Much have been written and said about salt and salt reduction.
Unfortunately, as with many ‘blanket’ dietary recommendations, one often achieves exactly the opposite of the goal with the statement: REDUCE YOUR SALT INTAKE. Those individuals who do use salt, ‘shut down’ and those that don’t, regard this statement as not applicable to them.
Please read on….SALT is important!
It’s fact: individual variation does exist in terms of salt requirements. Certain individuals may be very sensitive to salt whereas other may tolerate – or even require- higher levels.
Let’s take a closer look at some often overlooked issues:
What is salt?
Salt is a combination of the minerals sodium (Na) and chloride (Cl) – sodium chloride. 1 g salt contains 394 mg sodium.
SALT, or Sodium is a mineral abundant in food. As a result of this, there is little danger of ingesting too little sodium – except if excessive amounts of water is consumed.
The main sources of salt are either mining in areas with deposits of crystalline salt, or evaporation of seawater in shallow pans.
Sodium is an essential mineral. That means, we have to get it from dietary sources. Sodium is naturally present in agricultural products, but the content may vary due to influences such as the soil condition.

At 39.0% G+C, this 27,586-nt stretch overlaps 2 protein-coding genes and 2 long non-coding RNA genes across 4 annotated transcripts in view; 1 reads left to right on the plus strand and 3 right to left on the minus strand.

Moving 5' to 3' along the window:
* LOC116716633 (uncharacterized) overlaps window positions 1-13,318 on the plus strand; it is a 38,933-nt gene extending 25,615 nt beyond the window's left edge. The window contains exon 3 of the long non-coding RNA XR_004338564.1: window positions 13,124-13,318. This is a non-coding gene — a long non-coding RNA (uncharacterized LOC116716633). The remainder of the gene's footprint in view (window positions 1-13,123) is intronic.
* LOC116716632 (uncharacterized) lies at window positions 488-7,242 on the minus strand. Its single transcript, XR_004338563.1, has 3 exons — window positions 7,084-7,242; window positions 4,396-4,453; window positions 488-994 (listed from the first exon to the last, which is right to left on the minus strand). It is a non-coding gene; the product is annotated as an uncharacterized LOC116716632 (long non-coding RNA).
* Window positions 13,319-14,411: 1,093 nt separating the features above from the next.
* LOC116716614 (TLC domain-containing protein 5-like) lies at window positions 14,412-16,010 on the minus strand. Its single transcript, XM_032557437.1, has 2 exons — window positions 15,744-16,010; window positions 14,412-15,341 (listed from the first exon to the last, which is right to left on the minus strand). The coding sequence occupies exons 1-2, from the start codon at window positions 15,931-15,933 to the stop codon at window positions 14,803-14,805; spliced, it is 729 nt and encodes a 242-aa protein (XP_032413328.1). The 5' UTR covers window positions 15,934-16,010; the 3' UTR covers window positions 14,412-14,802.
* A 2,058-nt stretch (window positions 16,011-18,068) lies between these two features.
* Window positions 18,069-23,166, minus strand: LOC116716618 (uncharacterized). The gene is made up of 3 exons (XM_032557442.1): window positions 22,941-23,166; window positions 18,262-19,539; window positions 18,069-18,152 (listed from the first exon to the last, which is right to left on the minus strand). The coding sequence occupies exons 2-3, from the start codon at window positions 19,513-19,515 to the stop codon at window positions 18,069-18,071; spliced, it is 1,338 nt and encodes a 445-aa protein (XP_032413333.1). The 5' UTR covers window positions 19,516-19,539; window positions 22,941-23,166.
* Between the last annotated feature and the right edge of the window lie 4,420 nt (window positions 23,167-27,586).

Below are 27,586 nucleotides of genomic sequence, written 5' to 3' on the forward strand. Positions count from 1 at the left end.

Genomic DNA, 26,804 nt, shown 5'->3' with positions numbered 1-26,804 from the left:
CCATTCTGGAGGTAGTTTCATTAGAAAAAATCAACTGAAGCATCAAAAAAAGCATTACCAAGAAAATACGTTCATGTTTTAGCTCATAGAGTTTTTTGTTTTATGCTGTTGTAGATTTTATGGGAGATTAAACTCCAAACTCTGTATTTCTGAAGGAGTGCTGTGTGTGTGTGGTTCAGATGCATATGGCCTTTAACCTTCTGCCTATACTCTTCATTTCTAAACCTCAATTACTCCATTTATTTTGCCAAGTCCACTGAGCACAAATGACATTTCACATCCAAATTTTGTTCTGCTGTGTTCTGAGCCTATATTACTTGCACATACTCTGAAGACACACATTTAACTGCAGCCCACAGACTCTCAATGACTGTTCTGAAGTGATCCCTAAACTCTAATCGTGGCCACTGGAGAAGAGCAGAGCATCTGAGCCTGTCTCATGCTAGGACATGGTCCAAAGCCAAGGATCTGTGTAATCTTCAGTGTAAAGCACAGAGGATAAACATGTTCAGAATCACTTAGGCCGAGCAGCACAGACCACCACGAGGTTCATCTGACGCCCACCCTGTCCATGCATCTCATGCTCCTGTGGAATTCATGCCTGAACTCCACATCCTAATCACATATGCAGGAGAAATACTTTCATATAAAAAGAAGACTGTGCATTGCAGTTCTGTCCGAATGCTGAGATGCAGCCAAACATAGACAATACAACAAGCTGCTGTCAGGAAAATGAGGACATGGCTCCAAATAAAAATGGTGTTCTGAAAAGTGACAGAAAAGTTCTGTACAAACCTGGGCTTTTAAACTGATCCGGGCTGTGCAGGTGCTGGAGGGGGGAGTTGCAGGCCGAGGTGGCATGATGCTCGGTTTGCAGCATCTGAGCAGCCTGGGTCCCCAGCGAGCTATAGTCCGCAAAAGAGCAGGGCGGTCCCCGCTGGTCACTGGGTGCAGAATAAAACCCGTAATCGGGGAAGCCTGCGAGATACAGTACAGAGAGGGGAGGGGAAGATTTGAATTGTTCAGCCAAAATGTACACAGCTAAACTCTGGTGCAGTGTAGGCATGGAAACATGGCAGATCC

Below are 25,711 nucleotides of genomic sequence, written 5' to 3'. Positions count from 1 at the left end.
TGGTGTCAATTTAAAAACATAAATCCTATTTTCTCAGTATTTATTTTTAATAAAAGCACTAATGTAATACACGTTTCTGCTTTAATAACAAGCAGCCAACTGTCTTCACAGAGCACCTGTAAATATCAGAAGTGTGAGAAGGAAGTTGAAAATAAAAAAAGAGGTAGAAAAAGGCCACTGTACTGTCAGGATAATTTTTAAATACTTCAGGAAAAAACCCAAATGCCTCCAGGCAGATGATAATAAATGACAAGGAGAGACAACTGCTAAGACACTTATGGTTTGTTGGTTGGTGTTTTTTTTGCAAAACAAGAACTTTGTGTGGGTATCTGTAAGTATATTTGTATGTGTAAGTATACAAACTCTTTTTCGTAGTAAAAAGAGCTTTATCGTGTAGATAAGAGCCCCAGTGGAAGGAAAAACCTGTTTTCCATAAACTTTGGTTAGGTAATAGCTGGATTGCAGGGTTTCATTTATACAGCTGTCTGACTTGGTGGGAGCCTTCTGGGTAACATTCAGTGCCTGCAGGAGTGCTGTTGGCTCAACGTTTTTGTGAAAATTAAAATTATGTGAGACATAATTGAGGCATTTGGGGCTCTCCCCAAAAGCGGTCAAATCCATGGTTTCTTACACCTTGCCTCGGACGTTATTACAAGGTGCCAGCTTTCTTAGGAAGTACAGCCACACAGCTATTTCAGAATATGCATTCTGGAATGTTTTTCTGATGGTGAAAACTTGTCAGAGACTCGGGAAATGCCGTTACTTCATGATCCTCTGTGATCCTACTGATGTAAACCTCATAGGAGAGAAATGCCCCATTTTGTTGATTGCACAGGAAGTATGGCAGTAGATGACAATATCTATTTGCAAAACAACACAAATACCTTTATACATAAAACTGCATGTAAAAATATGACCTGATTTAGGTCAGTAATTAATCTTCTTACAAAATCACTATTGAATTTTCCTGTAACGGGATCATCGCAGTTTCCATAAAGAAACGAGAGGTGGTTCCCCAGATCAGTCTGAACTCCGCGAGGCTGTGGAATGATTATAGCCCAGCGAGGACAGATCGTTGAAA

Various additives also contribute sodium: processed foods are a source of salt as the additives are often sodium salts, e.g. sodium nitrate, sodium benzoate, sodium propionate, etc.
Food that commonly contribute high levels of sodium include:
Packet/reconstitute with water type foods
For many years, one of the biggest culprits of high sodium salt intake was bread!
Eating these foods often?
It’s likely that your salt intake is higher than what you might perceive it to be. Hidden salt disturbs one’s perception of how much salt you are consuming and disturbs the important balance between the different minerals in the body. required for optimal functioning.
What should be done?
Check the sodium content of processed foods and try and minimize the foods you eat that contain preservatives to once per day. as a starting point.
Never add salt when cooking vegetables. Only use salt when cooking meat/starches.
Use freshly ground salt on salads and if required, vegetables.
It is also an option to choose salt ‘flakes’ and you might find that you require less as a result of the salt being directly on your tongue.
More importantly however, one should try to balance sodium salt in the diet with potassium!
It has been shown in studies that the higher one’s potassium intake, the lower one’s blood pressure. This underlines the importance of not simply reducing added salt and sodium intake – but increasing potassium intake.
Foods that are good sources of potassium include:
It’s vital to prepare food in such a way that potassium and other nutrients are preserved:
Do not peel vegetables or fruit of which you can eat the skin – i.e. potatoes, apples, etc.
Do not “soak” vegetables in water to prevent them from browning – wash and cut just before you cook.
Use as little water as possible to steam and cook vegetables.
Eat raw vegetables every day!